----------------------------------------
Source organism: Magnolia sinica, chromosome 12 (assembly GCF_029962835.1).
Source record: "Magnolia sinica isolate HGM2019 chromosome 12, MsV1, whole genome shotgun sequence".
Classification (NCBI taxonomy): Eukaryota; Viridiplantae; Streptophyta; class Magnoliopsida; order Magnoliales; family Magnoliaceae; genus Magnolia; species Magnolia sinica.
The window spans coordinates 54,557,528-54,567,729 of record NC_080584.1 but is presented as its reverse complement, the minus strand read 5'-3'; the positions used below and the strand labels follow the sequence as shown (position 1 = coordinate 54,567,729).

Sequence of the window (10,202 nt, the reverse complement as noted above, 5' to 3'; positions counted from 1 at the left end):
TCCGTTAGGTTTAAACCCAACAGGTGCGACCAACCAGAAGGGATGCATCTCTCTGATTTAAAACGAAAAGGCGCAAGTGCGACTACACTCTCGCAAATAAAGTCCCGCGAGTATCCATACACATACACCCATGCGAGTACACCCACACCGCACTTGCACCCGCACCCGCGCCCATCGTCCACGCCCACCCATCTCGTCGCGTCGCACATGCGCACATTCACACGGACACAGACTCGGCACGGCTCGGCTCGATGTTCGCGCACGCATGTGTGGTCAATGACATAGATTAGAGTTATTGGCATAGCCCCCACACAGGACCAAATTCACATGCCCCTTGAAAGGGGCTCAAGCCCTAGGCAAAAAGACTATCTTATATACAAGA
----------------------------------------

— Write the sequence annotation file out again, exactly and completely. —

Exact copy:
Source organism: Magnolia sinica, chromosome 12 (assembly GCF_029962835.1).
Source record: "Magnolia sinica isolate HGM2019 chromosome 12, MsV1, whole genome shotgun sequence".
Classification (NCBI taxonomy): Eukaryota; Viridiplantae; Streptophyta; class Magnoliopsida; order Magnoliales; family Magnoliaceae; genus Magnolia; species Magnolia sinica.
The window spans coordinates 54,557,528-54,567,729 of record NC_080584.1 but is presented as its reverse complement, the minus strand read 5'-3'; the positions used below and the strand labels follow the sequence as shown (position 1 = coordinate 54,567,729).

Sequence of the window (10,202 nt, the reverse complement as noted above, 5' to 3'; positions counted from 1 at the left end):
TCCGTTAGGTTTAAACCCAACAGGTGCGACCAACCAGAAGGGATGCATCTCTCTGATTTAAAACGAAAAGGCGCAAGTGCGACTACACTCTCGCAAATAAAGTCCCGCGAGTATCCATACACATACACCCATGCGAGTACACCCACACCGCACTTGCACCCGCACCCGCGCCCATCGTCCACGCCCACCCATCTCGTCGCGTCGCACATGCGCACATTCACACGGACACAGACTCGGCACGGCTCGGCTCGATGTTCGCGCACGCATGTGTGGTCAATGACATAGATTAGAGTTATTGGCATAGCCCCCACACAGGACCAAATTCACATGCCCCTTGAAAGGGGCTCAAGCCCTAGGCAAAAAGACTATCTTATATACAAGA